JUNIOR LEAGUE OF OKLAHOMA CITY LITERACY REPORT CARD 2011
2010-11 Literacy Projects A Soldier’s Story Back to School Life 101 (Formerly Books in a Box) Boys and Girls Club Child Literacy Cultural Literacy Family Fun in the Zone Family Reading Night Health Literacy
JETS Reading Program JLOC Book Drive KIPP, Knowledge is Power Pauline Mayer Literacy For All Prime Time (Formerly Someone’s Grandma) Wild Tuesday Story Time Safaris YWCA Financial Literacy
TABLE OF CONTENTS
Literacy Program Success Story The Need HISTORY – LITERACY AS A FOCUS IN JLOC Wild Tuesday A Soldier’s Story , Family Fun in the Zone Back To School Evaluating Impact Family Reading Nights Outcomes Data Cultural Literacy JLOC Investment (Outputs) 2010-11 Outcomes by Project
3 4 6 8 9 10 11 13 14 17 18 19
Boys and Girls Club after school reading program A Jay Johnson, Boys and Girls Club Director “The Junior League program is second to none. The program helps our kids who are reading at or below grade level become better readers. One example was a girl a couple of years ago who initially had scored an 11 in reading. We got her in the program and after a semester in the Junior League Reading Club she was up to a 75. A lot of people look at that and say, ‘Oh, that’s still a C.” But for her to go from an 11 to a 75, that’s an A to me and I credit the Junior League for helping her with that.” “I like to read, I like to succeed. I want to go home to think and read with that big fat brain of mine. Here isn’t wasted time-that was the rhyme. Now it’s time to shine.” -Client in the summer program at B&GC
As volunteers, we can see a few of our students reading abilities improving since the start of the program. Also, the children have gained a sense of pride being in the class, and want to read to the volunteers to show how much they've improved. Liza Cryder, JLOCVolunteer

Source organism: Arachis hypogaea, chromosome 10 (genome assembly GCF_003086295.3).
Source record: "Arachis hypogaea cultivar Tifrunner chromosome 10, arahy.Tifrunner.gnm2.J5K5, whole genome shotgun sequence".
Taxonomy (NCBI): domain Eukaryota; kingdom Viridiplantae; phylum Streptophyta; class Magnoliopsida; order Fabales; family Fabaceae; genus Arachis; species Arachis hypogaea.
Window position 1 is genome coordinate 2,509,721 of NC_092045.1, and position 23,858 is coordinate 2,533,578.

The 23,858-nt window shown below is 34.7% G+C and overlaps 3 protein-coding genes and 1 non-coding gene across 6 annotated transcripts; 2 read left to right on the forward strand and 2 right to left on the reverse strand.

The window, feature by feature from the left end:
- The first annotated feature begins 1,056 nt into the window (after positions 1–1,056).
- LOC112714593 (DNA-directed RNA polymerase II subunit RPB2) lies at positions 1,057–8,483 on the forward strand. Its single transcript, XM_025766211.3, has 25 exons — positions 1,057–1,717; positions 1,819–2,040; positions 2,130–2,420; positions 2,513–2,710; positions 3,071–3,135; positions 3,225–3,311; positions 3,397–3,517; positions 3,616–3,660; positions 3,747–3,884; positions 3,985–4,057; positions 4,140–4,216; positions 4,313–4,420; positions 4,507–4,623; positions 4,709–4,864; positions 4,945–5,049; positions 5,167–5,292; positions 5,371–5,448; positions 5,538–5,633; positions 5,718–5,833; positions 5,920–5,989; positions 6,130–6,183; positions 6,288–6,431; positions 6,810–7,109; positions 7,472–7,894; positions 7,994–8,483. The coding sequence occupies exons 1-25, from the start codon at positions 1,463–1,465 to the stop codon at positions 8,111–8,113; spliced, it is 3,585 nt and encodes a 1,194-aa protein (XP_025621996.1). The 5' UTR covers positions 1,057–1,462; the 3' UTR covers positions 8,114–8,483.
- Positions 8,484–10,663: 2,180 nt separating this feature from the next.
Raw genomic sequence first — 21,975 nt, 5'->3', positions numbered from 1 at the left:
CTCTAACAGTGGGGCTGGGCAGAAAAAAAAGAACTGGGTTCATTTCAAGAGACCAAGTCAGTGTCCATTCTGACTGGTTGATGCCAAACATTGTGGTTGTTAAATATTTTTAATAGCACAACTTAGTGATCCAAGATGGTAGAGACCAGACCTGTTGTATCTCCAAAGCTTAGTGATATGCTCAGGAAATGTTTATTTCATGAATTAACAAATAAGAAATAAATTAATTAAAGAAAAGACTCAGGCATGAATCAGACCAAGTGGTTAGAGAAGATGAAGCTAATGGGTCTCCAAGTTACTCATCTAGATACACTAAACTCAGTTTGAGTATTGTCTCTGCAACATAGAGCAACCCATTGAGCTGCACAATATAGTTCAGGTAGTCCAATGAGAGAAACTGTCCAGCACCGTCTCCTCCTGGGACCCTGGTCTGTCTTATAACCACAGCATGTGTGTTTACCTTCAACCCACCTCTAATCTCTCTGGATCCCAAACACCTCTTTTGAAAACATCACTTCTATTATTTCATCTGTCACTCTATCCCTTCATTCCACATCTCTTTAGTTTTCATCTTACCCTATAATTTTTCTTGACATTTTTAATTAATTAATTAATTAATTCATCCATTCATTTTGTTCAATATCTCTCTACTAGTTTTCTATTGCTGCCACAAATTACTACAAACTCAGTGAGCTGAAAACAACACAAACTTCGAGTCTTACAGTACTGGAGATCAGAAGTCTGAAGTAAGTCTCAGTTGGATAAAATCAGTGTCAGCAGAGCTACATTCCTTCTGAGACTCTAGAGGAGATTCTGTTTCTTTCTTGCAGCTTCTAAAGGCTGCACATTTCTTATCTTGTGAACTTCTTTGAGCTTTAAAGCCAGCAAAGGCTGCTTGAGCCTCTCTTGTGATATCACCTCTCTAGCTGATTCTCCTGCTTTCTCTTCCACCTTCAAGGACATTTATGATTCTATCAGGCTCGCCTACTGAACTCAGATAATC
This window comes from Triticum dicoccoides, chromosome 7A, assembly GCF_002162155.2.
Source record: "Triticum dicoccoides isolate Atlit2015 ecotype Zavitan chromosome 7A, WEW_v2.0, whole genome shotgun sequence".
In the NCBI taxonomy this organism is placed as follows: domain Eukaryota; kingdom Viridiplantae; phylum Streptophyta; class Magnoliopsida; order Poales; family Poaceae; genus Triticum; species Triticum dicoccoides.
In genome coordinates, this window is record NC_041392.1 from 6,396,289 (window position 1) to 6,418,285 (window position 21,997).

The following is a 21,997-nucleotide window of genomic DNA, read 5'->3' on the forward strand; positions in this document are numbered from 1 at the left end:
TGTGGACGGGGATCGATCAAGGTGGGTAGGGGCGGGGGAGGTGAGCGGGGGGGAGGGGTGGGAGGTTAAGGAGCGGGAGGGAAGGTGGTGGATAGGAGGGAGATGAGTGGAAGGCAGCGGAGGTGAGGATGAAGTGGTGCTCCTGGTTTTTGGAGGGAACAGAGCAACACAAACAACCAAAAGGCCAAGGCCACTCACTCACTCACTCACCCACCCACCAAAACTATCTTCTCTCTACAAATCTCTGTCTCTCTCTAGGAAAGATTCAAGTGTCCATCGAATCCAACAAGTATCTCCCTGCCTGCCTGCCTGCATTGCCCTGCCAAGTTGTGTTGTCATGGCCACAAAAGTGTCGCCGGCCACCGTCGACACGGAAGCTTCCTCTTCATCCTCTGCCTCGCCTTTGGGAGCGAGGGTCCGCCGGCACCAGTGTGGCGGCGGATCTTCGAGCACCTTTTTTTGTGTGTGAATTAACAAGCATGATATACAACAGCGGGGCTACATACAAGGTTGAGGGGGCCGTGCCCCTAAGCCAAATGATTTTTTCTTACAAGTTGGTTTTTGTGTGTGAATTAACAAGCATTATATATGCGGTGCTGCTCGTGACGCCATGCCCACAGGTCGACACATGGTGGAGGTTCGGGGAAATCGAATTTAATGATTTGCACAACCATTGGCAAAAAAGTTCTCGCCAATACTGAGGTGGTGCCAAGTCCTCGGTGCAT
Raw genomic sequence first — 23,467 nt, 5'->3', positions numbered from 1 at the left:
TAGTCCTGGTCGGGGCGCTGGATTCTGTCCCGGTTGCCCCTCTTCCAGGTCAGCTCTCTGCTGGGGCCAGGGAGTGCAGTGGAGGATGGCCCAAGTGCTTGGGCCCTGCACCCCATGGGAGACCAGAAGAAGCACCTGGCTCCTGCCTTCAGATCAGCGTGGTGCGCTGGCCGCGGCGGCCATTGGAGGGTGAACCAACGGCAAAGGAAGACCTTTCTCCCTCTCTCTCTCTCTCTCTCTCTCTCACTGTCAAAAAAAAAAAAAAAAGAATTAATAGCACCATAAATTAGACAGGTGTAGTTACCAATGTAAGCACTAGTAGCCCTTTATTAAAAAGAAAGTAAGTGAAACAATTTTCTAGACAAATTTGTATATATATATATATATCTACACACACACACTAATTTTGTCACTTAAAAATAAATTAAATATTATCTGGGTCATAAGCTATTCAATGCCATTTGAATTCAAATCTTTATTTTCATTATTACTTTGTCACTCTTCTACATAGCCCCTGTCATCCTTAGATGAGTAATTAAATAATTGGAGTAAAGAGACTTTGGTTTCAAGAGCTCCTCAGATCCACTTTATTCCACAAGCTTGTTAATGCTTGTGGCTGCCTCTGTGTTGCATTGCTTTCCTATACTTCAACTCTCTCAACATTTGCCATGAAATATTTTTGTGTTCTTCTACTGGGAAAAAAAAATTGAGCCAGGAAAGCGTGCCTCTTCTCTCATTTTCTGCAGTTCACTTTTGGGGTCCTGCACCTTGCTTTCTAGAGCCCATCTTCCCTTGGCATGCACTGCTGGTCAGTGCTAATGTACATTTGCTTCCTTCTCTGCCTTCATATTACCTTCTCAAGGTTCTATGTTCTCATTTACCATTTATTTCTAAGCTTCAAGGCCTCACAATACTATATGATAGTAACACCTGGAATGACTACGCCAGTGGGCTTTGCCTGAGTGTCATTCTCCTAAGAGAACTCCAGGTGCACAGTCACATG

Literacy in Oklahoma City – what’s at stake? • In 2009, 35% of Oklahoma 4th grade public school students scored below proficient and below basic on NAEP reading tests. -U.S. Department of Education, National Center for Education Statistics, National Assessment of Educational Progress (NAEP), 2009 Reading Assessment. •In Oklahoma, 72% of 4th grade public school students scored below proficient reading level in 2009. U.S. Department of Education, National Center for Education Statistics, National Assessment of Educational Progress (NAEP), 2009 Reading Assessment. 41% of Oklahoma children ages 3 to 5 were not enrolled in nursery school, preschool, or kindergarten in 2008. -U.S. Census Bureau, 2008 American Community Survey microdata.
•In Oklahoma, 14% of children ages 1 to 5 were read to less than 3 days per week by family members in 2007. Young children whose parents read to them, tell stories, or sing songs tend to develop larger vocabularies. - U.S. Department of Health and Human Services, HRSA, Maternal and Child Health Bureau, 2007, The National Survey of Children’s Health. •In 2007, 16% of Oklahoma school-aged children repeated one or more grades since starting kindergarten. The National Survey of Children’s Health also shows that the likelihood of repeating a grade increases as a child gets older, with 13% of 12- to 17-year-olds having ever repeated a grade compared to 9% of 6- to 11-year-olds. - U.S. Department of Health and Human Services, HRSA, Maternal and Child Health Bureau, 2007, The National Survey of Children’s Health. •In 2008, Oklahoma ranked 36th in the nation with 8% of Oklahoma teens ages 16 to 19 not in school and not high school graduates - US Census Bureau, 2008 American Community Survey, American Factfinder, Table B14005.
•On an average day in Oklahoma, 14 children will quit high school without graduating. - National Assessment of Adult Literacy (NAAL) •14% of 18- to 24-yearolds in Oklahoma were not attending school, were not working, and had a high school diploma or less in 2008. - US Census Bureau, 2008 American Community Survey microdata. •14% of Oklahoma children lived in households where the household head was not a high school graduate in 2008. The median income for someone with less than a high school degree was $23,000 compared to $48,000 for someone who obtained a bachelor’s degree or higher. - U.S. Census Bureau, 2008 American Community Survey microdata. •In 2008, Oklahoma ranked 44th, with 47% of children living in low-income families (below $43,668 for a family of two adults and two children). - U.S. Census Bureau, 2008 American Community Survey, American Factfinder, Table B17024.
Adult Literacy in Oklahoma National Assessment of Adult Literacy (NAAL):